Category Archives: dessert

Candy Bar Cookies

20130323_151053I know I just posted about cookies a few weeks ago, but what can I say? The world needs more cookies. I try to only grace my corner of the world with about a dozen cookies at a time because I feel the need to eat any cookies that come out of my oven as soon as possible…and well if I make more than a dozen, that’s just ludicrously unhealthy. I also tend to be really bad at planning ahead and having my pantry properly stocked, and so sometimes I have to get a little creative with my ingredients when the mood strikes to have something gooey, home baked and delicious in my hands in under an hour and without having to go to the store. The other day one of these adventures went insanely well. I wish I had a picture of the pure excitement on Evan’s face when he tried these cookies, but alas moments are fleeting, so I suppose you will have to try this recipe yourself and make some faces of your own.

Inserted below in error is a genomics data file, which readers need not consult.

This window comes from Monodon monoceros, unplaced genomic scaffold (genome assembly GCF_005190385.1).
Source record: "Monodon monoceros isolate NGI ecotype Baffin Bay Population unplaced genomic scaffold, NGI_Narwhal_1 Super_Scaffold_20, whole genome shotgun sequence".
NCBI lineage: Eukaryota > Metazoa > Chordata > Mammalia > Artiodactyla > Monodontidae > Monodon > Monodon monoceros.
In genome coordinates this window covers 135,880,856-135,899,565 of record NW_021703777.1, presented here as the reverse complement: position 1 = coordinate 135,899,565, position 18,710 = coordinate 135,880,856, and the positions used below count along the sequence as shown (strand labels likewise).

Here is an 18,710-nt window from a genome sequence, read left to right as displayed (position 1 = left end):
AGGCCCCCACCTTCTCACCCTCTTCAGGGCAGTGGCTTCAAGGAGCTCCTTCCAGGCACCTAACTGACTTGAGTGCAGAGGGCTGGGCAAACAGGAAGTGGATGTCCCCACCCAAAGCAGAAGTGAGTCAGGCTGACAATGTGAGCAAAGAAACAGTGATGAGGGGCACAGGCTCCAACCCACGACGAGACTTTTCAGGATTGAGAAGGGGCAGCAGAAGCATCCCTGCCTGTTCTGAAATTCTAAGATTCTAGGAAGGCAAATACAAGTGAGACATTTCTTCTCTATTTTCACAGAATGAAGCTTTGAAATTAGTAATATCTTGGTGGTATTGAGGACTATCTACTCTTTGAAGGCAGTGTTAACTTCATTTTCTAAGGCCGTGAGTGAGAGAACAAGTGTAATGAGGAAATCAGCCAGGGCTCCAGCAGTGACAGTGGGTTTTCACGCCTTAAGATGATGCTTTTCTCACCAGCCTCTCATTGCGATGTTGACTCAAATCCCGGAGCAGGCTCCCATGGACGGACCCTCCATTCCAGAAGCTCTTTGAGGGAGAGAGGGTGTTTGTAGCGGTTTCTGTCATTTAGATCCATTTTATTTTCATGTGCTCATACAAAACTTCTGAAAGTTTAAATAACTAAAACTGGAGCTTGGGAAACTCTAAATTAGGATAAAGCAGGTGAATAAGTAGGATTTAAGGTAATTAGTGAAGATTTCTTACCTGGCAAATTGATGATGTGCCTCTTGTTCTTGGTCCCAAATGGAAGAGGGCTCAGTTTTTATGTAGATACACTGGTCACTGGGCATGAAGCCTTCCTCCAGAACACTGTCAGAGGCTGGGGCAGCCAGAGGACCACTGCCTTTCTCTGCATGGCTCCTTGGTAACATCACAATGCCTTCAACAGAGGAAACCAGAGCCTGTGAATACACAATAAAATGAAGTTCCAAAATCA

It all started with an overwhelming craving for chocolate chip cookies brought on by a conversation with my friend Amber. She is currently teaching English on a 3 month job in Russia and blew my mind the other day by telling me that in Russia, chocolate chip cookies are “not a thing.” WHAT? I had a very strange moment of American pride followed by an intense desire to show the Russians just what they were missing (how exactly shoving a million cookies in my mouth thousands of miles away would prove anything to the Russians is now rather unclear to me, but it made sense in my frenzied state at the time). Off to the kitchen I charged, only to realize I had no eggs and no chocolate chips. Unfazed, I pulled up an egg-free chocolate chip recipe and dug out a chocolate candy bar that had been lurking around my snack shelf since Christmas (don’t ask me how it survived so long) and went to town. These cookies are simple, can be vegan if you don’t use animal milk or fat, and the dough can safely be eaten raw if that’s more your scene. If the dough does make it into the oven, the cookies that come out are light without being cakey, with moist centers and delightful craters of melted chocolate. I used a milk chocolate bar this time, but I see visions of toffee bar, crispy rice bar, and any other number of candy bar cookies in my future.